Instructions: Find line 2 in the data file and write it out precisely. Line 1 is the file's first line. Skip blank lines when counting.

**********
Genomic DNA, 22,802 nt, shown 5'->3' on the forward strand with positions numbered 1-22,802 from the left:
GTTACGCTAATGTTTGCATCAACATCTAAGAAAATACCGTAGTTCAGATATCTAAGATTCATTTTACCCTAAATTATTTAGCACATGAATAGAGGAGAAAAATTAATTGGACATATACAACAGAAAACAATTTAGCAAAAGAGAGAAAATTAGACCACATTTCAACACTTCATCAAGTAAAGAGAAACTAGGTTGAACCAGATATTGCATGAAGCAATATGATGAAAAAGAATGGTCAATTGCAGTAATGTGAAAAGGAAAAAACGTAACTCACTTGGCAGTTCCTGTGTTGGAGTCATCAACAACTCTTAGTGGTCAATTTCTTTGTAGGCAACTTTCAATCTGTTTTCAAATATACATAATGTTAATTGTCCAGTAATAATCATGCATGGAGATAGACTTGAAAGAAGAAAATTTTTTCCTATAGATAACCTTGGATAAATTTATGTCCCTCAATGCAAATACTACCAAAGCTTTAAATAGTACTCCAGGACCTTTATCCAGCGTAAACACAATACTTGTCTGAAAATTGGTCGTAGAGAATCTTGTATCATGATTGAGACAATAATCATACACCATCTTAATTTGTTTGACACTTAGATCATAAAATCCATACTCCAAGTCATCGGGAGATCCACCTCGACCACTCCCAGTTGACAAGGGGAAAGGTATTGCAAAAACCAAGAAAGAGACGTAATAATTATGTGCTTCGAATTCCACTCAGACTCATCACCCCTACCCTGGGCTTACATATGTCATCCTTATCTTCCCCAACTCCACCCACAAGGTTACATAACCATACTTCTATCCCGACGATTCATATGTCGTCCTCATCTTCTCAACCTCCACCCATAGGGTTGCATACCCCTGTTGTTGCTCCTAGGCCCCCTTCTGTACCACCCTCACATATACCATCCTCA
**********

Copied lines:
GTTACGCTAATGTTTGCATCAACATCTAAGAAAATACCGTAGTTCAGATATCTAAGATTCATTTTACCCTAAATTATTTAGCACATGAATAGAGGAGAAAAATTAATTGGACATATACAACAGAAAACAATTTAGCAAAAGAGAGAAAATTAGACCACATTTCAACACTTCATCAAGTAAAGAGAAACTAGGTTGAACCAGATATTGCATGAAGCAATATGATGAAAAAGAATGGTCAATTGCAGTAATGTGAAAAGGAAAAAACGTAACTCACTTGGCAGTTCCTGTGTTGGAGTCATCAACAACTCTTAGTGGTCAATTTCTTTGTAGGCAACTTTCAATCTGTTTTCAAATATACATAATGTTAATTGTCCAGTAATAATCATGCATGGAGATAGACTTGAAAGAAGAAAATTTTTTCCTATAGATAACCTTGGATAAATTTATGTCCCTCAATGCAAATACTACCAAAGCTTTAAATAGTACTCCAGGACCTTTATCCAGCGTAAACACAATACTTGTCTGAAAATTGGTCGTAGAGAATCTTGTATCATGATTGAGACAATAATCATACACCATCTTAATTTGTTTGACACTTAGATCATAAAATCCATACTCCAAGTCATCGGGAGATCCACCTCGACCACTCCCAGTTGACAAGGGGAAAGGTATTGCAAAAACCAAGAAAGAGACGTAATAATTATGTGCTTCGAATTCCACTCAGACTCATCACCCCTACCCTGGGCTTACATATGTCATCCTTATCTTCCCCAACTCCACCCACAAGGTTACATAACCATACTTCTATCCCGACGATTCATATGTCGTCCTCATCTTCTCAACCTCCACCCATAGGGTTGCATACCCCTGTTGTTGCTCCTAGGCCCCCTTCTGTACCACCCTCACATATACCATCCTCA